• What was done
    • Medications: what they are for, how long to take them, refills? Can the patient afford them? Can she read your list?
  • Followup: when, where, with whom, and what to watch out for.

“It is for you to give the Orders & if they are bungled – except for the King, the Archbishop of Canterbury & the Speaker you can sack anyone & everyone – Therefore with this terrific power you must combine urbanity, kindness and if possible Olympic calm....I cannot bear that those who serve the Country & yourself should not love you as well as admire and respect you – Besides you won’t get the best result by irascibility and rudeness. They will breed either dislike or a slave mentality....”Clementine Churchill to Winston Churchill, 1940(Jenkins, R.: CHURCHILL)

“No man resolved to make the most of himself, can spare time for personal contention. Still less can he afford to take all the consequences, including the vitiating of his temper, and the loss of self-control. Yield larger things in which you can show no more than equal right; and yield lesser ones, though clearly your own.”

Abraham Lincoln, quoted in Team of Rivals.

nurses et al your best friend your worst enemy
Nurses (et al): Your best friend, your worst enemy.
  • Your choice.
  • There are some really smart, experienced, nurses, therapists, etc., around here. Take their advice seriously. You might even ask them?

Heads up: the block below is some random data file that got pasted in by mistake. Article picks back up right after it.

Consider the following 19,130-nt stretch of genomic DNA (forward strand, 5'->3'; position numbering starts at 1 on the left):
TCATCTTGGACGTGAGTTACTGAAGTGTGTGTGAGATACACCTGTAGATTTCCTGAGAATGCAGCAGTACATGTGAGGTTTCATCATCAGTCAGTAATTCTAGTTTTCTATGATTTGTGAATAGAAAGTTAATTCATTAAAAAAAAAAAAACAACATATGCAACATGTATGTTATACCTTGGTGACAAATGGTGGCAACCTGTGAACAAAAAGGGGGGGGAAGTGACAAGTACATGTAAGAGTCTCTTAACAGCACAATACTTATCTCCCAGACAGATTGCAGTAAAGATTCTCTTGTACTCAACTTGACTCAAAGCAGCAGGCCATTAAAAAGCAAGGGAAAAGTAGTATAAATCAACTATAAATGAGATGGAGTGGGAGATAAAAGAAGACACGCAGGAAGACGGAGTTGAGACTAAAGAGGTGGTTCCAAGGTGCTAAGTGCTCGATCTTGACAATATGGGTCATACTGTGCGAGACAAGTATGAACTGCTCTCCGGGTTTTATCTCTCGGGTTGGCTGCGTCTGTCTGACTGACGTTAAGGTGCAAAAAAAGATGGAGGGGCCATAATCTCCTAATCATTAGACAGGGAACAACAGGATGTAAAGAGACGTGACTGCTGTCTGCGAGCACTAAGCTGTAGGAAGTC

don t be arrogant
Don’t be arrogant:
  • There are no ancillary personnel
  • There is no excuse for discourtesy
  • Don’t yell (even quiet sarcasm has its limits)
  • Dress to make your mother proud
  • Remember, you know a lot, but you really don’t know much (and you’ll never know enough)
80 of life is showing up on time woody allen
“80% of life is showing up [on time]”-Woody Allen
  • Be where you’re supposed to be when you’re supposed to be there.
  • Doctors have no more excuse for tardiness than anyone else.
    • See “don’t be arrogant.”
  • Conferences, meetings, rounds start on time. Be there.
  • Learn to organize your time - now.
You only get a maximum of 5 admissions.
  • Don’t complain too much.
  • Excessive bitching leads to tedious, repetitive, lengthy anecdotes (war stories) from aging attending physicians.
  • Avoid these at all costs.
“We must walk this lonesome valley

We have to walk it by ourselves

O, nobody can walk it for us

We have to walk it by ourselves.”

African-American Spiritual


“Now, wearily, desperately, the old enfeebled mind was trying to grope with the strange and bitter miracle of life, to get some meaning out of that black, senseless fusion of pain and joy and agony, that web that had known all the hope and joy and wonder of a boy, the fury, passion, drunkenness, and wild desire of youth, the rich adventure and fulfilment of a man, and that had led him to this fatal and abominable end.”Thomas Wolfe: OFTIMEANDTHERIVER.